One thing that helps monotasking is turning off computer notifications (and other devices that are around). I hadn't noticed what a distraction they were until I really insisted on trying to get my work done at work. If you struggle with this, I highly recommend reading more about it and having a go.


Co-Teach

If you have another adult in your room, switch roles. Working together with other educators is really another way of building a support system and holding each other up and getting through it together. It can be an instructional coach, math or literacy specialist, EAL teacher, learning support teacher or learning assistant.


I have an EAL teacher with me three periods each week and I am happy to switch roles. When I let her lead the lessons, I can focus on small group instruction and conferencing. Marking as I go and not worrying about the lesson plan as much as when I lead the lesson.


Sometimes she leads, other times it's me and then there are days when we do it together modeling how to buddy read or work in a partnership. Good for me, good for her, good for the kids. Now that's good teaching, no burnout required.


And my students still learn, even when I'm not the boss in the room. Imagine that! 🙃 


Self-Care
Hey badass, teacher going to spinning class to get rid of the stress of school.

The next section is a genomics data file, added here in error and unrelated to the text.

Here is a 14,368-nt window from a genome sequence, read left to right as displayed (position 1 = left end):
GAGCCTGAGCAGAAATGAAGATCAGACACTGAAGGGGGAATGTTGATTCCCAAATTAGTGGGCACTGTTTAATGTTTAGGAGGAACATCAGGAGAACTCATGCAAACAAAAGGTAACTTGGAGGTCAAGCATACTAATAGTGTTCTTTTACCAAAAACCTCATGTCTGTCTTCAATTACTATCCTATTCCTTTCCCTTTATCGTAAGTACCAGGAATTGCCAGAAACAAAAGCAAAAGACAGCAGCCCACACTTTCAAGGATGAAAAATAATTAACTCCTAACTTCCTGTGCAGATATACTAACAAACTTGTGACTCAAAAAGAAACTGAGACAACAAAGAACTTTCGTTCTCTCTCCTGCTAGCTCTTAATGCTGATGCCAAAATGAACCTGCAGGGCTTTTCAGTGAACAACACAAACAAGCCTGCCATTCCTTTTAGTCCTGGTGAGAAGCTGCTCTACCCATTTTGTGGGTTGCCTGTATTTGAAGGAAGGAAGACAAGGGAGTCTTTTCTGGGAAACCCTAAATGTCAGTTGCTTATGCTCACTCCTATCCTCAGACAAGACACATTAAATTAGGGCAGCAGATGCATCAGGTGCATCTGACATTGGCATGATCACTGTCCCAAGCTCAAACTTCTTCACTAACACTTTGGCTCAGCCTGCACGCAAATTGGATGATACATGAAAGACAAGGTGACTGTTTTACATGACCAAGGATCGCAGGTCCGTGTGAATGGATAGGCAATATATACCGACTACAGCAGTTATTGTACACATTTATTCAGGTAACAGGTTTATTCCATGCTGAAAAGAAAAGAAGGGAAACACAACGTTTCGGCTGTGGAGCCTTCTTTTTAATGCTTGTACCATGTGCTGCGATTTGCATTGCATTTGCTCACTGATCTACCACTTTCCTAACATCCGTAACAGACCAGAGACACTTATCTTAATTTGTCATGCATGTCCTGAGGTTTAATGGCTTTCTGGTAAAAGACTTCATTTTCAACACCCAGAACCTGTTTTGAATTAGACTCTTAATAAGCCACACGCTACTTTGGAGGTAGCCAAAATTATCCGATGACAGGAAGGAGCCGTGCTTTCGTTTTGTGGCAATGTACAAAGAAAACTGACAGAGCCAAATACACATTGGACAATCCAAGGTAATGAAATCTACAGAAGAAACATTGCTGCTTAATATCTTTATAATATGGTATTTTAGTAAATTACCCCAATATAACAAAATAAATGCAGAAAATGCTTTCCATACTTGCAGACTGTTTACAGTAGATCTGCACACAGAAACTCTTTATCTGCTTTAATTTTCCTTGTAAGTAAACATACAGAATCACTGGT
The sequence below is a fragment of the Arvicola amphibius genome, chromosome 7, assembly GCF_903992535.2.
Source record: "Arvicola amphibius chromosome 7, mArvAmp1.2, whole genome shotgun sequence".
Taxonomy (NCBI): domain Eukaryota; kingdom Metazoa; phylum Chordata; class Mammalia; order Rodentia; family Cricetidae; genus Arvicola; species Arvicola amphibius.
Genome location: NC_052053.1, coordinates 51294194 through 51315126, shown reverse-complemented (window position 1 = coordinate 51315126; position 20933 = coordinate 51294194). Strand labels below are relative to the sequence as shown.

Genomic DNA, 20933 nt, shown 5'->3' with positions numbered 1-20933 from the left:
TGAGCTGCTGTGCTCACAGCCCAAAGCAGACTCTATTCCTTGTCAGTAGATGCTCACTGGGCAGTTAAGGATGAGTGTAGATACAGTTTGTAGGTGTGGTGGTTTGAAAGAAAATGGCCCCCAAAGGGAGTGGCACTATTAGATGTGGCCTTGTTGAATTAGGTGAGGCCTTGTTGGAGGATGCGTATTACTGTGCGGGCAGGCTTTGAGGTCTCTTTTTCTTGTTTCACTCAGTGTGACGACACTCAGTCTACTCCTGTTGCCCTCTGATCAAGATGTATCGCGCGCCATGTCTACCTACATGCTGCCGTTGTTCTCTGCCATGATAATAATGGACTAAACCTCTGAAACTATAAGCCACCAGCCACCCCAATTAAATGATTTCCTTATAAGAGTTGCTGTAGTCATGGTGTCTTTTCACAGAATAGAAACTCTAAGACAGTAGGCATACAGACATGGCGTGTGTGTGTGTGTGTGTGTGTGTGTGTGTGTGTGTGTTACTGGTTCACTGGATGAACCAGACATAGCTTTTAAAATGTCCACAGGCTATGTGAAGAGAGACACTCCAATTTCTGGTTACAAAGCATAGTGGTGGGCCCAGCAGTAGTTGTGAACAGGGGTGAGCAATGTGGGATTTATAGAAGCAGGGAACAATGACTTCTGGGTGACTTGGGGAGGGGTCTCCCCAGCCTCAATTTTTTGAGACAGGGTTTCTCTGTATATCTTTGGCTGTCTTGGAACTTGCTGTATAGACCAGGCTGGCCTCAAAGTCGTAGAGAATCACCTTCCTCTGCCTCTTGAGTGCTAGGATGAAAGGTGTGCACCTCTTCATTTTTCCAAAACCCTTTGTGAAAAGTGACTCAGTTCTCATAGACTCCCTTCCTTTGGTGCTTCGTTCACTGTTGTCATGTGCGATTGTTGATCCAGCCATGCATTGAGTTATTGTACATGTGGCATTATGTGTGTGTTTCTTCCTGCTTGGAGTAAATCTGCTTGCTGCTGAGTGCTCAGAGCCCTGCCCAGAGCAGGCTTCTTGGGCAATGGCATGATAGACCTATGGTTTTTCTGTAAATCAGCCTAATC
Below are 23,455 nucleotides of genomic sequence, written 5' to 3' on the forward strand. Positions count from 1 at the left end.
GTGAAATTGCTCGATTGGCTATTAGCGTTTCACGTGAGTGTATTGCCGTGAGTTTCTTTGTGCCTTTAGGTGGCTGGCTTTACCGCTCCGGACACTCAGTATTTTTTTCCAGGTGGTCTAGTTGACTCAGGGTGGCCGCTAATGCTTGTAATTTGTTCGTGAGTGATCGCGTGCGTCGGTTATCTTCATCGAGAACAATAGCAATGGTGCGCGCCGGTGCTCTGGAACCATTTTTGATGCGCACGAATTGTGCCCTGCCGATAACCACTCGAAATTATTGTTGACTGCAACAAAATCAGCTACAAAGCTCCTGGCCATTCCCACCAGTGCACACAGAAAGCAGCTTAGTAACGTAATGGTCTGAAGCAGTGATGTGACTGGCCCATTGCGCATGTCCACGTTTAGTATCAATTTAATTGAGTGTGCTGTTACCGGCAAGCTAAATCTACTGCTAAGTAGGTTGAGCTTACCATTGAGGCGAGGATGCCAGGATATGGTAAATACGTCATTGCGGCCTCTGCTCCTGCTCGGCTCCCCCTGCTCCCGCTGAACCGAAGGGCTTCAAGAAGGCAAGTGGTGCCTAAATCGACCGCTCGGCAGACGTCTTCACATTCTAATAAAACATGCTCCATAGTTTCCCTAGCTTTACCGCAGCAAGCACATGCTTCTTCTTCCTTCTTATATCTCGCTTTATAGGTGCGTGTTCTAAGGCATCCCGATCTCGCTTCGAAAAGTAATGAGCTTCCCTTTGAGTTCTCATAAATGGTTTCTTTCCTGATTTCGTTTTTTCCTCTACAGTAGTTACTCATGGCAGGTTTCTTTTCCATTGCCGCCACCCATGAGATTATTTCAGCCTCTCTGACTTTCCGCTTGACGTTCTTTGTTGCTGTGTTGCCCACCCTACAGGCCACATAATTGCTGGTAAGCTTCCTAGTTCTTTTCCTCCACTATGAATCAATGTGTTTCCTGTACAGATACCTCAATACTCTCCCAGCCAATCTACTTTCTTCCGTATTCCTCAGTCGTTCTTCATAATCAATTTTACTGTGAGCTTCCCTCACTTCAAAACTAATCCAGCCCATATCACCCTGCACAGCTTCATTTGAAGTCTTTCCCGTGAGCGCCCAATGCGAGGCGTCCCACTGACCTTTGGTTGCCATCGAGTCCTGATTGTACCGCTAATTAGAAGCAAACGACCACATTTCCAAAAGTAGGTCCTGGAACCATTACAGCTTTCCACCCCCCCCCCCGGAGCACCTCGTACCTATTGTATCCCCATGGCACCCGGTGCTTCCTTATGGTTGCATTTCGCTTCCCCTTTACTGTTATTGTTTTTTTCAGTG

Recovery from a day of teaching by spinning

Since the pandemic, this is the last thing I've wanted to hear. I cringe at any phrase about self-care... the problem is the job, not me! Ugh. But then I realized I only exercise when school is on break. So clearly there was something I had to do, regardless of my job.


I made a committment, one spin class a week. And I did it!! It felt so awesome that I started saying, Okay, twice a week.


It makes me leave campus on time, prioritize myself and stay healthy.

 

I've heard and read most of these things before, but my response was always to roll my eyes.

It's so cliche, you know? Like... that's not real with a teacher's job. Whoever made this up is obvs not a teacher!

How wrong I was. I pushed myself until I couldn't and then it started to make a lot more sense. Now, it's pretty much the only way I could keep being a teacher. I learned an important lesson; managing the work-life balance of a teacher is an internal struggle, the job is only getting harder and that will likely never change.

I learned an important lesson; managing the work-life balance of a teacher is an internal struggle, the job is only getting harder and that will likely never change.

We as teachers, need to learn how to manage it for ourselves, our families and our students. I'm working on embracing imperfection, setting realistic goals, asking for help and taking care of me first.


What do you do to keep loving the job but also keep it in check? Let me know! I'm always ready to try something new and get better at what we're all doing.


Keep it real and stay inspired!

💛  Sativa